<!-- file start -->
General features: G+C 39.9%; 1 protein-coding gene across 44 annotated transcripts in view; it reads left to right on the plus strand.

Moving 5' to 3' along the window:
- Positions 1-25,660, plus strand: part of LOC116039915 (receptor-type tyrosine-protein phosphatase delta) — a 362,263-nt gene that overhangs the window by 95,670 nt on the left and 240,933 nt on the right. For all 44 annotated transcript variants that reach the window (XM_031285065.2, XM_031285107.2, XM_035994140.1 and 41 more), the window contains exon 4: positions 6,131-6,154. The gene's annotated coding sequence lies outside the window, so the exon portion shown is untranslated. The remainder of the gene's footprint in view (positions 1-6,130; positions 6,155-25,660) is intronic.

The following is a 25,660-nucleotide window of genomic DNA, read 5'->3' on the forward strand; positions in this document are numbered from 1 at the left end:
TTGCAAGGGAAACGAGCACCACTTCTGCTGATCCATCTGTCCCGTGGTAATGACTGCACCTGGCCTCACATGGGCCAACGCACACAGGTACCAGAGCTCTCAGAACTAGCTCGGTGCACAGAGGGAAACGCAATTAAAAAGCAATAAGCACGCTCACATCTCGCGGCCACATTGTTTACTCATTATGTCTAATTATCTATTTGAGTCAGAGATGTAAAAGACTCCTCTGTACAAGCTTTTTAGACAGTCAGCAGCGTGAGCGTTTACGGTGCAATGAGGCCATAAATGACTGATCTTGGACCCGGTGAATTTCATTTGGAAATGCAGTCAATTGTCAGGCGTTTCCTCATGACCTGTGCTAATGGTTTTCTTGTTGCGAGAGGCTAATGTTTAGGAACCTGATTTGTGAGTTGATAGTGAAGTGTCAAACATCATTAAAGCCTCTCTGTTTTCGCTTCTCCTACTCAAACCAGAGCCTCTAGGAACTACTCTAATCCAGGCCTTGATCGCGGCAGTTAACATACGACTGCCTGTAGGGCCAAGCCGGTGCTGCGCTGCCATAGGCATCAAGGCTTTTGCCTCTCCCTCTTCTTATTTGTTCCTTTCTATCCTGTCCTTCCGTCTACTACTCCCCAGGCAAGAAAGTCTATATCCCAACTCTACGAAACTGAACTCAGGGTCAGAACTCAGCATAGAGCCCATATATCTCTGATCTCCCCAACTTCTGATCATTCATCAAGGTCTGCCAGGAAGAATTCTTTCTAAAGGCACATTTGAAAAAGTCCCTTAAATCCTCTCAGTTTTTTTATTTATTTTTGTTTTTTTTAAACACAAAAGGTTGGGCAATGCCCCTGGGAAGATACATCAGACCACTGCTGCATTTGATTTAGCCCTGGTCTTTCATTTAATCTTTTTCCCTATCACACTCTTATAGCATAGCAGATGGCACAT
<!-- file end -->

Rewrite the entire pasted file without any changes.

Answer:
General features: G+C 39.9%; 1 protein-coding gene across 44 annotated transcripts in view; it reads left to right on the plus strand.

Moving 5' to 3' along the window:
- Positions 1-25,660, plus strand: part of LOC116039915 (receptor-type tyrosine-protein phosphatase delta) — a 362,263-nt gene that overhangs the window by 95,670 nt on the left and 240,933 nt on the right. For all 44 annotated transcript variants that reach the window (XM_031285065.2, XM_031285107.2, XM_035994140.1 and 41 more), the window contains exon 4: positions 6,131-6,154. The gene's annotated coding sequence lies outside the window, so the exon portion shown is untranslated. The remainder of the gene's footprint in view (positions 1-6,130; positions 6,155-25,660) is intronic.

The following is a 25,660-nucleotide window of genomic DNA, read 5'->3' on the forward strand; positions in this document are numbered from 1 at the left end:
TTGCAAGGGAAACGAGCACCACTTCTGCTGATCCATCTGTCCCGTGGTAATGACTGCACCTGGCCTCACATGGGCCAACGCACACAGGTACCAGAGCTCTCAGAACTAGCTCGGTGCACAGAGGGAAACGCAATTAAAAAGCAATAAGCACGCTCACATCTCGCGGCCACATTGTTTACTCATTATGTCTAATTATCTATTTGAGTCAGAGATGTAAAAGACTCCTCTGTACAAGCTTTTTAGACAGTCAGCAGCGTGAGCGTTTACGGTGCAATGAGGCCATAAATGACTGATCTTGGACCCGGTGAATTTCATTTGGAAATGCAGTCAATTGTCAGGCGTTTCCTCATGACCTGTGCTAATGGTTTTCTTGTTGCGAGAGGCTAATGTTTAGGAACCTGATTTGTGAGTTGATAGTGAAGTGTCAAACATCATTAAAGCCTCTCTGTTTTCGCTTCTCCTACTCAAACCAGAGCCTCTAGGAACTACTCTAATCCAGGCCTTGATCGCGGCAGTTAACATACGACTGCCTGTAGGGCCAAGCCGGTGCTGCGCTGCCATAGGCATCAAGGCTTTTGCCTCTCCCTCTTCTTATTTGTTCCTTTCTATCCTGTCCTTCCGTCTACTACTCCCCAGGCAAGAAAGTCTATATCCCAACTCTACGAAACTGAACTCAGGGTCAGAACTCAGCATAGAGCCCATATATCTCTGATCTCCCCAACTTCTGATCATTCATCAAGGTCTGCCAGGAAGAATTCTTTCTAAAGGCACATTTGAAAAAGTCCCTTAAATCCTCTCAGTTTTTTTATTTATTTTTGTTTTTTTTAAACACAAAAGGTTGGGCAATGCCCCTGGGAAGATACATCAGACCACTGCTGCATTTGATTTAGCCCTGGTCTTTCATTTAATCTTTTTCCCTATCACACTCTTATAGCATAGCAGATGGCACAT